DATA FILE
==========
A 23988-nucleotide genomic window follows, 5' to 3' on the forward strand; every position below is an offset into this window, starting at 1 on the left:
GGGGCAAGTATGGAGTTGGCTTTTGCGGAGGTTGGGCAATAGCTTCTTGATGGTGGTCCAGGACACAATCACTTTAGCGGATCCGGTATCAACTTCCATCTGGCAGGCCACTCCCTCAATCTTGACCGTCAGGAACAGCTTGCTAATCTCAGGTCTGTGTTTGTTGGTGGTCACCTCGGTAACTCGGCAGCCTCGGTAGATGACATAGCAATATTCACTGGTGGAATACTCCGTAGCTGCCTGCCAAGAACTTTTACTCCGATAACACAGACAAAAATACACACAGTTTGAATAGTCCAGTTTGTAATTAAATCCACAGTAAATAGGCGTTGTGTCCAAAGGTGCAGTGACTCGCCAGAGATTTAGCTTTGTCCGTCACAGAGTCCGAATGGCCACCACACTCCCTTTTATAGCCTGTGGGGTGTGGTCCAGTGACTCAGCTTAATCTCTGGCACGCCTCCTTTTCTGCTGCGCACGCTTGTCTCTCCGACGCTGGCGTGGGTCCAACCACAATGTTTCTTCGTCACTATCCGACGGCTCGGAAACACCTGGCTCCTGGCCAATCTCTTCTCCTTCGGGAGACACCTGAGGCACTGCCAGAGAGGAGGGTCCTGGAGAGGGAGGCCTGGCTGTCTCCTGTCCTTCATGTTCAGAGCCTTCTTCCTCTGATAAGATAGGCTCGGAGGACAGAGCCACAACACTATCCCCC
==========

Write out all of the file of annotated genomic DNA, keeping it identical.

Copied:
A 23988-nucleotide genomic window follows, 5' to 3' on the forward strand; every position below is an offset into this window, starting at 1 on the left:
GGGGCAAGTATGGAGTTGGCTTTTGCGGAGGTTGGGCAATAGCTTCTTGATGGTGGTCCAGGACACAATCACTTTAGCGGATCCGGTATCAACTTCCATCTGGCAGGCCACTCCCTCAATCTTGACCGTCAGGAACAGCTTGCTAATCTCAGGTCTGTGTTTGTTGGTGGTCACCTCGGTAACTCGGCAGCCTCGGTAGATGACATAGCAATATTCACTGGTGGAATACTCCGTAGCTGCCTGCCAAGAACTTTTACTCCGATAACACAGACAAAAATACACACAGTTTGAATAGTCCAGTTTGTAATTAAATCCACAGTAAATAGGCGTTGTGTCCAAAGGTGCAGTGACTCGCCAGAGATTTAGCTTTGTCCGTCACAGAGTCCGAATGGCCACCACACTCCCTTTTATAGCCTGTGGGGTGTGGTCCAGTGACTCAGCTTAATCTCTGGCACGCCTCCTTTTCTGCTGCGCACGCTTGTCTCTCCGACGCTGGCGTGGGTCCAACCACAATGTTTCTTCGTCACTATCCGACGGCTCGGAAACACCTGGCTCCTGGCCAATCTCTTCTCCTTCGGGAGACACCTGAGGCACTGCCAGAGAGGAGGGTCCTGGAGAGGGAGGCCTGGCTGTCTCCTGTCCTTCATGTTCAGAGCCTTCTTCCTCTGATAAGATAGGCTCGGAGGACAGAGCCACAACACTATCCCCC